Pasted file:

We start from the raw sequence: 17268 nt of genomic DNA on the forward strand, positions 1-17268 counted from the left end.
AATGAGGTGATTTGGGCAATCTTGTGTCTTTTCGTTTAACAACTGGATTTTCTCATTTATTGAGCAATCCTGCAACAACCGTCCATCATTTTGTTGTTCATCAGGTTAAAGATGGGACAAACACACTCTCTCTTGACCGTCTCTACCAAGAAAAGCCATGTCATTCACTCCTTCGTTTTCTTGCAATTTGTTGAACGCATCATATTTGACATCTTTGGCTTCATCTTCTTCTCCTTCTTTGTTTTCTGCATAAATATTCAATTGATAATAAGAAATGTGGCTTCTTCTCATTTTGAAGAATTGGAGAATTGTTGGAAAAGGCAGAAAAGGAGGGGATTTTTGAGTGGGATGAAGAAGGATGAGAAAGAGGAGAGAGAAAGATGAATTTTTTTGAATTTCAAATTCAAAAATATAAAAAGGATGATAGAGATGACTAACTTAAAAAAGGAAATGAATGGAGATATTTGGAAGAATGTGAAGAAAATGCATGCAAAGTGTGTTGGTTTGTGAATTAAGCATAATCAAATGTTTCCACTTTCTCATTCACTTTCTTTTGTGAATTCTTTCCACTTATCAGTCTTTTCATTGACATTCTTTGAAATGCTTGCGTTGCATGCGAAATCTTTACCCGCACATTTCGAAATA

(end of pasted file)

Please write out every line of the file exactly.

We start from the raw sequence: 17268 nt of genomic DNA on the forward strand, positions 1-17268 counted from the left end.
AATGAGGTGATTTGGGCAATCTTGTGTCTTTTCGTTTAACAACTGGATTTTCTCATTTATTGAGCAATCCTGCAACAACCGTCCATCATTTTGTTGTTCATCAGGTTAAAGATGGGACAAACACACTCTCTCTTGACCGTCTCTACCAAGAAAAGCCATGTCATTCACTCCTTCGTTTTCTTGCAATTTGTTGAACGCATCATATTTGACATCTTTGGCTTCATCTTCTTCTCCTTCTTTGTTTTCTGCATAAATATTCAATTGATAATAAGAAATGTGGCTTCTTCTCATTTTGAAGAATTGGAGAATTGTTGGAAAAGGCAGAAAAGGAGGGGATTTTTGAGTGGGATGAAGAAGGATGAGAAAGAGGAGAGAGAAAGATGAATTTTTTTGAATTTCAAATTCAAAAATATAAAAAGGATGATAGAGATGACTAACTTAAAAAAGGAAATGAATGGAGATATTTGGAAGAATGTGAAGAAAATGCATGCAAAGTGTGTTGGTTTGTGAATTAAGCATAATCAAATGTTTCCACTTTCTCATTCACTTTCTTTTGTGAATTCTTTCCACTTATCAGTCTTTTCATTGACATTCTTTGAAATGCTTGCGTTGCATGCGAAATCTTTACCCGCACATTTCGAAATA